After experiencing multiple hurricanes, conservationist Ricardo Goenaga thought he was prepared: “I’ve been through Hugo, Georges, Hortense and then Irma—in an apartment where I wasn’t sure if I was going to make it to the next day. A few weeks later when Maria was coming in, I thought, ‘Maria cannot be much worse.’ But it was a totally different story. When the wind was hard, it was like a train coming right at us. Maria was relentless.”
Months later, farmer José Crespo de León is still grappling with Hurricane Maria’s effects—and will be for a long time. Most of the damages on his cacao farm were from landslides and winds that reached 155 miles per hour. The gusts downed trees and wicked the bark off ones that survived, but he was lucky; he lost only half of his farm. As a whole, Maria severely compromised Puerto Rico’s agricultural industry, destroying an estimated 80 percent of overall crop value and decimating $780 million worth of agricultural yields.
Like most farmers in the area, Crespo de León is determined to rebuild. The question is, how? This brings us back to Goenaga, the plant physiologist who oversees the Tropical Agriculture Research Station in Mayaguez, a municipality on the western coast of Puerto Rico. Just as Crespo de León is determined to restore his farm, Goenaga is determined to provide seeds and tree grafts to the farmers who need them. Although the facility still does not have electricity and is using a tractor operating system to retrieve water for irrigation, Goenaga’s staff is distributing plant material to farmers to replenish the crops they have lost.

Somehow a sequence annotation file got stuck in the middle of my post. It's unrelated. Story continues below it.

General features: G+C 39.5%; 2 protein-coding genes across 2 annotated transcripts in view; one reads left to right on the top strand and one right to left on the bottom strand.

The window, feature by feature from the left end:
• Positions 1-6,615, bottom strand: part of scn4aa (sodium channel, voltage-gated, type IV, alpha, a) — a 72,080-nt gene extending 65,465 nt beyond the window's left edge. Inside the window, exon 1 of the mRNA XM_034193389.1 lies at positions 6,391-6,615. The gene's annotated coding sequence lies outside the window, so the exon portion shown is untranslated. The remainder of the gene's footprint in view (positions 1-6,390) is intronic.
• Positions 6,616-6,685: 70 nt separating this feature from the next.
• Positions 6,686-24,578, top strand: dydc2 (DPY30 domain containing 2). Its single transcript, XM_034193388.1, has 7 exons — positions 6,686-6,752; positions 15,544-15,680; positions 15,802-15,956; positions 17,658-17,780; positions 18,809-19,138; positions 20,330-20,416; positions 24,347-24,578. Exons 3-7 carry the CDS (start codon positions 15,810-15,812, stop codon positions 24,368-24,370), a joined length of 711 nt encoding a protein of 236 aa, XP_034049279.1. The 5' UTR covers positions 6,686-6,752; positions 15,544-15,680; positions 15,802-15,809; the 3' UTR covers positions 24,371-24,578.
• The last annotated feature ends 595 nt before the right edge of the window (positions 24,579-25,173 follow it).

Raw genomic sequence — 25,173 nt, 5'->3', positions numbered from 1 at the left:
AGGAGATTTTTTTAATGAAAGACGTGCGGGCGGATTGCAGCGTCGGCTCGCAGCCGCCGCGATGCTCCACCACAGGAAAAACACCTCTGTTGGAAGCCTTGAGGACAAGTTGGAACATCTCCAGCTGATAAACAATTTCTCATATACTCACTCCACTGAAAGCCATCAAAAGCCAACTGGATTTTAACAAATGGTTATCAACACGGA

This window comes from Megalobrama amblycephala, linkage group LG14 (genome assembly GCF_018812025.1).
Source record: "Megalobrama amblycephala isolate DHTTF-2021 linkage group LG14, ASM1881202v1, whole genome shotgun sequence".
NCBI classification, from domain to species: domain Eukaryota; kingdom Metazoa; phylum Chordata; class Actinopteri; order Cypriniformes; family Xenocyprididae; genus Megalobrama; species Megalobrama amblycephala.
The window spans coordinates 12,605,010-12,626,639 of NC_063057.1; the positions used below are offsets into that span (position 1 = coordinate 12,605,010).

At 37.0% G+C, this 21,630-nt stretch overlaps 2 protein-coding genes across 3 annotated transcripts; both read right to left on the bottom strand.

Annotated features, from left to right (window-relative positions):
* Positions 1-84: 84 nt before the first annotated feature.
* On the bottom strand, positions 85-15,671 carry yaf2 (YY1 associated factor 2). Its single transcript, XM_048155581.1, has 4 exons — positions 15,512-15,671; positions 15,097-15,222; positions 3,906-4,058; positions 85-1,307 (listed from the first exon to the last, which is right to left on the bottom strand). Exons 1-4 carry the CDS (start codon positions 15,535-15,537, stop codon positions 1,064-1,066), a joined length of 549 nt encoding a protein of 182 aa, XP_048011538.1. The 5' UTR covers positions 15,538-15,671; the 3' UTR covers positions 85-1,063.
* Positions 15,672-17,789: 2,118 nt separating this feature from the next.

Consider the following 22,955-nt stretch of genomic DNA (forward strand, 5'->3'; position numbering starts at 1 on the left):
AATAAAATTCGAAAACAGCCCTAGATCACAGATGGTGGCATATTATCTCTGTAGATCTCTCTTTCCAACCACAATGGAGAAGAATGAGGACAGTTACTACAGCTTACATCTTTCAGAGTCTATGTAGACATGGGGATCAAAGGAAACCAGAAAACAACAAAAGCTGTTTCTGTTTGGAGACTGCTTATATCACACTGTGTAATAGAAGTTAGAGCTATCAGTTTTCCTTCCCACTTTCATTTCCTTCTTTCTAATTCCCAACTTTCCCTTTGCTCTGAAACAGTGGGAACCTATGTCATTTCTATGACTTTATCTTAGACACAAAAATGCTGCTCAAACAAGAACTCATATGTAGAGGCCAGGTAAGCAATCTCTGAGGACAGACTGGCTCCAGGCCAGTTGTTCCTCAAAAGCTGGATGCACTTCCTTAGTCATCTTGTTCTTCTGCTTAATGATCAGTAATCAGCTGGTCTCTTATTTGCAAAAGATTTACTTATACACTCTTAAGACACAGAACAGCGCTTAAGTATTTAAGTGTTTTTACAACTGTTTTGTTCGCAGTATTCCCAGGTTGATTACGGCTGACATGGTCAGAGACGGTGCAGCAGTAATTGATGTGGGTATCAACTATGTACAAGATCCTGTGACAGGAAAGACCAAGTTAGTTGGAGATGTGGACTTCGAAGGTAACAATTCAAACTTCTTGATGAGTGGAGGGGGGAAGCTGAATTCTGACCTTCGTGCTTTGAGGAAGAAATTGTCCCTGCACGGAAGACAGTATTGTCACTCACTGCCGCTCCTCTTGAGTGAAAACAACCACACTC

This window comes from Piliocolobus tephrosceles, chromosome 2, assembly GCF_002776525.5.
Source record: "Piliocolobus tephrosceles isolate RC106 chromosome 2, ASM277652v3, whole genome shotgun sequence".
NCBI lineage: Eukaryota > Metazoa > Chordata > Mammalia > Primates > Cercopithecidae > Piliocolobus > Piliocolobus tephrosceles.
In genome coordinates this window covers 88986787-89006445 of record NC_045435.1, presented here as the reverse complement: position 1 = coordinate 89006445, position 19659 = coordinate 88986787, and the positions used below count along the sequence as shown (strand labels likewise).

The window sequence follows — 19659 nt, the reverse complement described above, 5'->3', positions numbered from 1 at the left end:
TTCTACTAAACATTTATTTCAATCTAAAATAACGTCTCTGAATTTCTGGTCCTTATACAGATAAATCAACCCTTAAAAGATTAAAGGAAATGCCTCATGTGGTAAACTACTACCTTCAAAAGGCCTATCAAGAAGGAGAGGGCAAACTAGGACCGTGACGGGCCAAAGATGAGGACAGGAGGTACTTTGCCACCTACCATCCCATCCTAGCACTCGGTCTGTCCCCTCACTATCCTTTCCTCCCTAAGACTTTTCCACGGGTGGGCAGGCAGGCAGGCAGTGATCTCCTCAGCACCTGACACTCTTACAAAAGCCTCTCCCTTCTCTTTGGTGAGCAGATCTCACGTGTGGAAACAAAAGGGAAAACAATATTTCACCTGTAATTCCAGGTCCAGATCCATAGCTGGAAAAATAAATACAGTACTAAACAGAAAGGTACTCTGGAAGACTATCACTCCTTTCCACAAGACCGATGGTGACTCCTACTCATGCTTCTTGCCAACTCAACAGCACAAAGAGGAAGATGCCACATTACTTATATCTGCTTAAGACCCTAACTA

The station is part of the United States Department of Agriculture’s Agricultural Research Service (ARS), an agency that oversees research and the collections of genetic material that are used to help sustain agricultural biodiversity and bolster food security. Goenaga and his staff’s work is part of a larger effort by ARS and conservation sites all over the world to conserve the biodiversity of our food supply so that Crespo de León and countless others will have the means to regenerate their farms in the face of natural disasters, pest and disease outbreaks, and climate change.
Agricultural biodiversity—also known as agrobiodiversity—is the connection between the microbes, plants and animals we consume, and the soil and pollinators that support them. It’s shaped by factors such as temperature and the size and structure of farms, along with cultural and socioeconomic factors that influence what and how we eat.
“These influences are dynamic,” I write in my book on endangered foods. “They operate in response to one another and are constantly evolving. Agrobiodiversity shapes—and is shaped by—every meal we eat. And when I say ‘we,’ I mean ‘we’ in the global sense … no country is self-sustaining when it comes to the range of diversity needed to develop improved varieties of crops. We feed each other.”
This biodiversity is woven into every strand of the complex web that makes food and agriculture possible. But it is being lost, a result of industrialization, climate change, deforestation, land use changes, and a host of other factors (including our changing dietary preferences).
According to the Food and Agriculture Organization of the United Nations (FAO), three-fourths of the world’s food comes from just 12 plant and five animal species. Diets around the world are increasingly homogenous and comprised of monodiets of megacrops of wheat, rice, corn, soybean and palm oil. It’s a trend that’s creating agricultural bottlenecks where warming temperatures or a single pest or disease could severely compromise what we grow, raise and eat.
Similar conditions were, in part, what caused the Irish potato famine in the 1840s and Southern corn leaf blight, a fungal disease common in warm-temperature environments that wiped out one-fourth of American corn in 1970. It’s why plant geneticists are fighting to beat back Tropical Race 4, another fungus that threatens to destroy America’s favorite fruit, the Cavendish banana.